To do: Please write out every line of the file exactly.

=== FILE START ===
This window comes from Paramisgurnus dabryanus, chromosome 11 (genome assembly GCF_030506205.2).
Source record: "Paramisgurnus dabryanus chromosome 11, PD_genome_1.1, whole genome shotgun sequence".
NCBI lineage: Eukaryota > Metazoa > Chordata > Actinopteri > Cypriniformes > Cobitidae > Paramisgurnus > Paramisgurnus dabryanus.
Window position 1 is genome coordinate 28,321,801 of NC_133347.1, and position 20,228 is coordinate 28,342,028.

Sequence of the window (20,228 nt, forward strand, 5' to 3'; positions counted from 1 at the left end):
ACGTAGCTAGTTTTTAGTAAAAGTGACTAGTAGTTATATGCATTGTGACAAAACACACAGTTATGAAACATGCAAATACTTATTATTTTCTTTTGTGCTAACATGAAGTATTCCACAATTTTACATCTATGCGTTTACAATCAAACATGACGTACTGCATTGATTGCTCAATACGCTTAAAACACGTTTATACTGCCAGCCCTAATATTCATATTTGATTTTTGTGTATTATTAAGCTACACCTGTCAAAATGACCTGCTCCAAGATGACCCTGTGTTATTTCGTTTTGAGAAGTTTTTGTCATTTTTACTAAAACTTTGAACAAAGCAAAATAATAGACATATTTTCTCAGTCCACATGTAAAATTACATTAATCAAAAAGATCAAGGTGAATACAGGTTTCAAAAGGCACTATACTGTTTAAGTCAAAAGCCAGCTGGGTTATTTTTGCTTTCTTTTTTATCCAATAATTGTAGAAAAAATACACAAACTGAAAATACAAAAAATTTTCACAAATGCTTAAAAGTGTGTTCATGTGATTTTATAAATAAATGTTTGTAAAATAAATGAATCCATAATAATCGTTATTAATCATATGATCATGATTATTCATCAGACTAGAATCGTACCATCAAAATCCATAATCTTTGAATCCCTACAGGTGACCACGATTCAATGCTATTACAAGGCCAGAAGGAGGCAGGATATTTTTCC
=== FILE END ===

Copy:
This window comes from Paramisgurnus dabryanus, chromosome 11 (genome assembly GCF_030506205.2).
Source record: "Paramisgurnus dabryanus chromosome 11, PD_genome_1.1, whole genome shotgun sequence".
NCBI lineage: Eukaryota > Metazoa > Chordata > Actinopteri > Cypriniformes > Cobitidae > Paramisgurnus > Paramisgurnus dabryanus.
Window position 1 is genome coordinate 28,321,801 of NC_133347.1, and position 20,228 is coordinate 28,342,028.

Sequence of the window (20,228 nt, forward strand, 5' to 3'; positions counted from 1 at the left end):
ACGTAGCTAGTTTTTAGTAAAAGTGACTAGTAGTTATATGCATTGTGACAAAACACACAGTTATGAAACATGCAAATACTTATTATTTTCTTTTGTGCTAACATGAAGTATTCCACAATTTTACATCTATGCGTTTACAATCAAACATGACGTACTGCATTGATTGCTCAATACGCTTAAAACACGTTTATACTGCCAGCCCTAATATTCATATTTGATTTTTGTGTATTATTAAGCTACACCTGTCAAAATGACCTGCTCCAAGATGACCCTGTGTTATTTCGTTTTGAGAAGTTTTTGTCATTTTTACTAAAACTTTGAACAAAGCAAAATAATAGACATATTTTCTCAGTCCACATGTAAAATTACATTAATCAAAAAGATCAAGGTGAATACAGGTTTCAAAAGGCACTATACTGTTTAAGTCAAAAGCCAGCTGGGTTATTTTTGCTTTCTTTTTTATCCAATAATTGTAGAAAAAATACACAAACTGAAAATACAAAAAATTTTCACAAATGCTTAAAAGTGTGTTCATGTGATTTTATAAATAAATGTTTGTAAAATAAATGAATCCATAATAATCGTTATTAATCATATGATCATGATTATTCATCAGACTAGAATCGTACCATCAAAATCCATAATCTTTGAATCCCTACAGGTGACCACGATTCAATGCTATTACAAGGCCAGAAGGAGGCAGGATATTTTTCC